Once things were cleaned and settled, I took both cherubs for a drive so my son would possibly sleep for a bit.  The deprivation seems to be taking quite a toll on Mr. Man, and I was exhausted after a week of two children rising early and no break during the day.  The thirty minute snooze wasn’t enough for him, but the house was still standing by Little Man’s bedtime, so it was a good call.

We entered the house; my husband home early knowing I hadn’t trusted leaving my son scurrying around while I showered poop residue off my person.  He had a few minutes of work to complete, and the Warrior Queen expressed her desire for a bottle.  Within a minute of me gazing lovingly at her beautiful face after the feeding, she spits-up all over my torso, offering a wide smile in its aftermath.  I guess she wanted to get in on the action, and, really, once one is smeared with fecal matter, what’s another bodily secretion?

 

Fork and other Four-Letter Words

A smidge over two-years-old and my son finally started talking.  At this point he is where he should have been at eighteen-months, but the tidal wave is washing over him in monumentally overflowing succession.  The progress can be counted in a mere few weeks.  Of course, with such delights comes the realization that I must begin to filter my commentary, not so much for individual inappropriate words, but I’m waiting for him to regurgitate some criticism in front of the very person I will be in the process of barely tolerable pleasantries.

Awkward conversational happenstance aside, to say I have a potty mouth is one of the greatest understatements of the year.  I absolutely love using profanity…not quite as much as eating chocolate, but abstinence would make my heart heavy with grief and experience a general dissatisfaction with life.  Sophisticated words are lovely and important, but colorful, creative words that could possibly make other people shudder with their icky descriptiveness are so much better.  As is, my filter around my children isn’t too bad, but my story telling lacks a certain oomph these days…maybe I’m creating excuses.  But, there is something delectably awesome about combining multisyllabic highbrow descriptors with dialogue read on a middle school bathroom stall…my mother would be so proud…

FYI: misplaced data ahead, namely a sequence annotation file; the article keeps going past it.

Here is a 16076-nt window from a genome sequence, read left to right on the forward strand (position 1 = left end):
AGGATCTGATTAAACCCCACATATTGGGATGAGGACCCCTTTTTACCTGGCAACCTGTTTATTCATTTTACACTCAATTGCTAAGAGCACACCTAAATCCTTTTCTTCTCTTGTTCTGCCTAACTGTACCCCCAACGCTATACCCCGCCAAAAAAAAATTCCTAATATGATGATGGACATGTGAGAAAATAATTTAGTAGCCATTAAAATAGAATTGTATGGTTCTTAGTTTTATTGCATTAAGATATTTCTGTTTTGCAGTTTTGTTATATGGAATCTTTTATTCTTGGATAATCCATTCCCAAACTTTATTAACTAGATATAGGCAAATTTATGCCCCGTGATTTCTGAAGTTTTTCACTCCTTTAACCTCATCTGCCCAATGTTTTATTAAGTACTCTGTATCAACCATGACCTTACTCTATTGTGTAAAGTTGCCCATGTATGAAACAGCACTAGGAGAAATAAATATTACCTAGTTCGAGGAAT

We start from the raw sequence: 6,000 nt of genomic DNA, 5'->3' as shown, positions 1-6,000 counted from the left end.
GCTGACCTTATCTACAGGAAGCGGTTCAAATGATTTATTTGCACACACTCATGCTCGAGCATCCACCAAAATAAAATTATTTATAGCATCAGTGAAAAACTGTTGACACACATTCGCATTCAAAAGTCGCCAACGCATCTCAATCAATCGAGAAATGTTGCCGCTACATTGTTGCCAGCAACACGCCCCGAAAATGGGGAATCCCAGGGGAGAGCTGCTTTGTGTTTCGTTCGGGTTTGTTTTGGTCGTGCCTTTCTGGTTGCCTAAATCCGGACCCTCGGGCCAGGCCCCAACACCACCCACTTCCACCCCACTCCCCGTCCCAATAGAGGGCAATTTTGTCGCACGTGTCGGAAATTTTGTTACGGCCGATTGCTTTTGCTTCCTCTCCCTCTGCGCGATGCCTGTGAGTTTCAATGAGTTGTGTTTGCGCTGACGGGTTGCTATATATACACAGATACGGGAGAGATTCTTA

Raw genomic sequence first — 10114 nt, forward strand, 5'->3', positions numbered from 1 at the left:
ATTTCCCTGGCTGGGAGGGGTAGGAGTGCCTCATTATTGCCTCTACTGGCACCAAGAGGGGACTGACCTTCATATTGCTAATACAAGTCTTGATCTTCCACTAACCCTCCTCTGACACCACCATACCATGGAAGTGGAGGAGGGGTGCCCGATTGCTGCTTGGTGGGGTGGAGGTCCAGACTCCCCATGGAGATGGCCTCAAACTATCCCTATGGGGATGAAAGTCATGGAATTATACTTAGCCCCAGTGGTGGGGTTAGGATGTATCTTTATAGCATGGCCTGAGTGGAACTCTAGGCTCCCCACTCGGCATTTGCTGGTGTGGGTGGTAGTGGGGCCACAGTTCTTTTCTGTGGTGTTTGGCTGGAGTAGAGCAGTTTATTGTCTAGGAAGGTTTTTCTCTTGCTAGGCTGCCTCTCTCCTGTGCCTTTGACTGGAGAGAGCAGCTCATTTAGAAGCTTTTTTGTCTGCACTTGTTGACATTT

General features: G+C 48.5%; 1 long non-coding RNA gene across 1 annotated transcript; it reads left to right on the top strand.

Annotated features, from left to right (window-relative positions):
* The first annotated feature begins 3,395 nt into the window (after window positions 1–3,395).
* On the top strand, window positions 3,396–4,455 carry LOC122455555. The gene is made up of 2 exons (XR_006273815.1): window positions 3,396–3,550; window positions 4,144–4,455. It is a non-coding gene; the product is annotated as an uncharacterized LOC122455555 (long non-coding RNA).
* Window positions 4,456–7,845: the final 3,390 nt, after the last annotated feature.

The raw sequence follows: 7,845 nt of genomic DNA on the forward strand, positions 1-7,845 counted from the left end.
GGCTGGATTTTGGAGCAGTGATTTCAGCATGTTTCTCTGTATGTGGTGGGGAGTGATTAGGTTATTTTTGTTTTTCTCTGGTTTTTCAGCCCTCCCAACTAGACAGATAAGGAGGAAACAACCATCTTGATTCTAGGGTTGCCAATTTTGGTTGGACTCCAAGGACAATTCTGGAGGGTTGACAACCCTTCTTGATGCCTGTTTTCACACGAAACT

We’ll see the path my daughter follows, but for now many of the words my son utters have a distinct trucker quality to them that I try to avoid nurturing.  Many instances in the past couple weeks required me to double take and assess, “No, he is asking for a fork,” or “I’m fairly certain he wants a different shirt.”  Sometimes I’m not entirely sure what he’s saying, but I’ll tell myself it’s jargon, rather than the precursor to what will have him sent to the preschool Principal’s office.  In the meantime, I will increase my censoring efforts around my sweet-faced cherubs, but I make no promises when I’m in the exclusive company of adults.

The Smiles that Launched a 1,000…Diaper Changes